Meade’s making the most of it

Former Lady Hillman is sidelined, but not taking it sitting down
By: Ray Hacke Journal Sports Correspondent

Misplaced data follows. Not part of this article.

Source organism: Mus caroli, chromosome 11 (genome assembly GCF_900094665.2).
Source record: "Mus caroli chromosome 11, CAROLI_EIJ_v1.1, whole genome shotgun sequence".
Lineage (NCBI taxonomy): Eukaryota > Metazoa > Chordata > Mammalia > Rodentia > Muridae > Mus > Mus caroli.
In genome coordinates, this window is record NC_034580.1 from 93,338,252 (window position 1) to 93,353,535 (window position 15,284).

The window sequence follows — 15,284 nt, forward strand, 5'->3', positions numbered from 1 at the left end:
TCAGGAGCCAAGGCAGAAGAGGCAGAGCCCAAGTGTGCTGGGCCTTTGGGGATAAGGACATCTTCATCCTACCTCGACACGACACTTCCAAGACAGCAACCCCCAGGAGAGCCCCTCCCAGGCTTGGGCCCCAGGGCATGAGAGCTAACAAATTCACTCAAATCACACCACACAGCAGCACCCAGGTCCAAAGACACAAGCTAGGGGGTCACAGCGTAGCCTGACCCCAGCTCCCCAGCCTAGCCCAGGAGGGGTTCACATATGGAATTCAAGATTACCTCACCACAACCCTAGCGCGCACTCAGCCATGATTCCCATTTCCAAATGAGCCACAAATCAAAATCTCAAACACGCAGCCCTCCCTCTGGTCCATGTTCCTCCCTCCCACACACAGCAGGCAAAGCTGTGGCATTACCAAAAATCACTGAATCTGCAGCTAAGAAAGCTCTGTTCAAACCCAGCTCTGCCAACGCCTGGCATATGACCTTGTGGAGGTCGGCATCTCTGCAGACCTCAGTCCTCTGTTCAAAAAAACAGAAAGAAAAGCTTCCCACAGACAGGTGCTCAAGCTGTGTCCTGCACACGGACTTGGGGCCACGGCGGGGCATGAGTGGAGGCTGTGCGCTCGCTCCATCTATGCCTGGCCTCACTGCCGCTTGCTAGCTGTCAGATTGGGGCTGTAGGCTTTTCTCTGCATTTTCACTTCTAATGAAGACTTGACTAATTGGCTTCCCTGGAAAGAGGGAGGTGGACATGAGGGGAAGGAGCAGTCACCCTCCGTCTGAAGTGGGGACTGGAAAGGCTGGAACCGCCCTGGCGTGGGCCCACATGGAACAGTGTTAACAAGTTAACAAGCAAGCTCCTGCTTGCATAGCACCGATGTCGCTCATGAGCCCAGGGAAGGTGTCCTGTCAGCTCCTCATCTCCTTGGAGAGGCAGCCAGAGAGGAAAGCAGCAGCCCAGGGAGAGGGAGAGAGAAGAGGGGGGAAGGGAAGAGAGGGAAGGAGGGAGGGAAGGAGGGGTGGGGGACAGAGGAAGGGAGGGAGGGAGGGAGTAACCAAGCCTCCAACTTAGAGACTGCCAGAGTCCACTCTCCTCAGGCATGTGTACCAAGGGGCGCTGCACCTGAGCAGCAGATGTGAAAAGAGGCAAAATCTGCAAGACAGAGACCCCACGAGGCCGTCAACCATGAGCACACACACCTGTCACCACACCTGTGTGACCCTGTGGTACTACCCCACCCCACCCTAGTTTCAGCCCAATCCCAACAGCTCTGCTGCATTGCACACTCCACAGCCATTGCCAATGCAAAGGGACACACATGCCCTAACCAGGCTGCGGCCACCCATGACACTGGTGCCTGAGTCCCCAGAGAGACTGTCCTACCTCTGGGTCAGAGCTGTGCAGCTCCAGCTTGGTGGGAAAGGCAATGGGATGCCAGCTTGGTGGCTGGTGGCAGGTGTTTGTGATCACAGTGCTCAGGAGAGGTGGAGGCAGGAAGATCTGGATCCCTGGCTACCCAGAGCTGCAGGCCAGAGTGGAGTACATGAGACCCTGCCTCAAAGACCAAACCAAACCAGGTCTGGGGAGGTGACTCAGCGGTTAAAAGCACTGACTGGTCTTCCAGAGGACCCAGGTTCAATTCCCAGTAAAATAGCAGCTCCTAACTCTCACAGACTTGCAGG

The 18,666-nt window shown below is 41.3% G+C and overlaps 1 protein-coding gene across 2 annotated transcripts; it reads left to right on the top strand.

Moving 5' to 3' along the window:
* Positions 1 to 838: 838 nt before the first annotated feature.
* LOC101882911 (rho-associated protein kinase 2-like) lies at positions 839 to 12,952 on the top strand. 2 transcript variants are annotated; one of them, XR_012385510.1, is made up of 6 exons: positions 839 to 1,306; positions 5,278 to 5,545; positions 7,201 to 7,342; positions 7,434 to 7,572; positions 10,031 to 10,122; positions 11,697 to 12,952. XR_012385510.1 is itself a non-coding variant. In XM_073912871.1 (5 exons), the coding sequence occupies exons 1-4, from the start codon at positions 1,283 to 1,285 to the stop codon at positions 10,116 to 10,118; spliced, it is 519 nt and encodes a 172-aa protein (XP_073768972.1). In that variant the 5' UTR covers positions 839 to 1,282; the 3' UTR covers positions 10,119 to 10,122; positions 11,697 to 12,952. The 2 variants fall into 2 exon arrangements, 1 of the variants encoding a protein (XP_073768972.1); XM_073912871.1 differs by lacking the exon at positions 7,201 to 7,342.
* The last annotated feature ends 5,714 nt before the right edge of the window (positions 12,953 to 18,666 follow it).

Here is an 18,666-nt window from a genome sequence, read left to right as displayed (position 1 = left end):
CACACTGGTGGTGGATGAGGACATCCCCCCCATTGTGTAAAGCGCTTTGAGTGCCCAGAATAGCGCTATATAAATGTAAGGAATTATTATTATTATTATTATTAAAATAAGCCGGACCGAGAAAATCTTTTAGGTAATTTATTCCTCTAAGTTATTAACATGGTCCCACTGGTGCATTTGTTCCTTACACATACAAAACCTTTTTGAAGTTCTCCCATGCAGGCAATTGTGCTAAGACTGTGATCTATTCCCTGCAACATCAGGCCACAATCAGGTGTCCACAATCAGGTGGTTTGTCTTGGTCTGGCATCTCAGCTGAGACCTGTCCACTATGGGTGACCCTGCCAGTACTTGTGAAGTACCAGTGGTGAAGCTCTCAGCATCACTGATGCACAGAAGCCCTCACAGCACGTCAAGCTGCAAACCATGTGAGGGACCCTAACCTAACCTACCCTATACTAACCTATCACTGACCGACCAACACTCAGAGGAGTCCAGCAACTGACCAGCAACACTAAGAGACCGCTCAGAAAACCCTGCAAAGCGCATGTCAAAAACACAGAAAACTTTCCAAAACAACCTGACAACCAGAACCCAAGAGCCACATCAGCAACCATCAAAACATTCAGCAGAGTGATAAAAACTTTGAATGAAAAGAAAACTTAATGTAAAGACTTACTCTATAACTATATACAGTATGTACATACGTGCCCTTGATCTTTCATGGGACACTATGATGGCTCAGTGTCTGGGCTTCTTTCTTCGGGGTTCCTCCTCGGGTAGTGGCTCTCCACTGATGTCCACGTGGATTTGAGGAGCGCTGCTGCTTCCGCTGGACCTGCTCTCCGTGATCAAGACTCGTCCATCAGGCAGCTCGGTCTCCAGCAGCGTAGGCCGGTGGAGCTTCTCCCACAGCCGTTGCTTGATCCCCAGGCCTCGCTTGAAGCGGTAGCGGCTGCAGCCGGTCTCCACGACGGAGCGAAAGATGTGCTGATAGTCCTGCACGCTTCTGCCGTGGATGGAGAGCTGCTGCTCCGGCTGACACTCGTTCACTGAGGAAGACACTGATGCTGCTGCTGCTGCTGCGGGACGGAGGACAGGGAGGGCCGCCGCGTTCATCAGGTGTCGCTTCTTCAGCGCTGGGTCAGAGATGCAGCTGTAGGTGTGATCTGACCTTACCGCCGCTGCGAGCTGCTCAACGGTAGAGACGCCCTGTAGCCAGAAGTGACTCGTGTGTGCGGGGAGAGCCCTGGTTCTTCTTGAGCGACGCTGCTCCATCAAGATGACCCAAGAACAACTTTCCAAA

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Madison Meade’s junior season at Southern Illinois University-Edwardsville ended prematurely when a fractured hip sidelined her earlier this month. Even so, the Placer High graduate — ever one to look for a silver lining — seeks to use her time on the sideline to better herself as a basketball player, even though she can’t run, dribble or shoot. “There’s not much I can do about it,” said Meade, who is currently on crutches. “I just have to take the good from it, be positive and be there for my teammates. “(Being sidelined) has allowed me to show support and become a more vocal leader. I’m also seeing things that I didn’t see when I was out there on the court. Now that they’ve been brought to my attention, I hope to bring those things back with me on the court and be better from it.” Meade didn’t think much of it when she first started feeling pain in her upper thigh. “I thought I pulled my groin,” she said. “I kept saying it wasn’t that big a deal, but I kept getting treatment before practice. “The doctor said, “Let me take a look at it,’ and I underwent some X-rays and an MRI. He found out that my femur was swollen from the fracture.” A starter in 10 of 20 games for the Cougars prior to her injury, Meade had averaged just 3.2 points per game on 27.8 percent field goal shooting. However, SIUE coach Amanda Levens said the 5-foot-6 guard’s value to the team can’t be quantified statistically. “She’s just feisty,” Levens said. “She’s got a good basketball sense, and she understands what we want to do defensively. She’s small for her position, but she doesn’t back down from anybody – she goes out and competes on every possession. Plus, her and one other girl on our team are our most-tenured players, so for us to lose her really hurts us.” As dedicated to her game as she is, Meade took some time off from it last summer when she studied international marketing in Italy. She immersed herself in Italian culture, made friends from different parts of the world and visited such locales as Florence and the Amalfi Coast. “It was a remarkable experience for me,” she said. “I know it took away from my workouts and basketball, but it was really an eye-opening experience. I learned so much about myself and about the world.” A business major, Meade arrived at SIUE intending to become an interior designer. She’s currently interning with an interior design firm, but she’s considering pursuing a career in sports marketing instead. That decision is for another time, however. Meade still has a season of college basketball left, and Levens is looking forward to having her back. “She’ll be a better player next year,” the Cougars’ coach said. “I know it’s hard for her to see that because she wants to play right now and she’s extremely disappointed. “But she’s extremely reliable and consistent. I always knew when she went in that she could guard someone the way I told her to. To not have someone you can rely on to do that is tough.”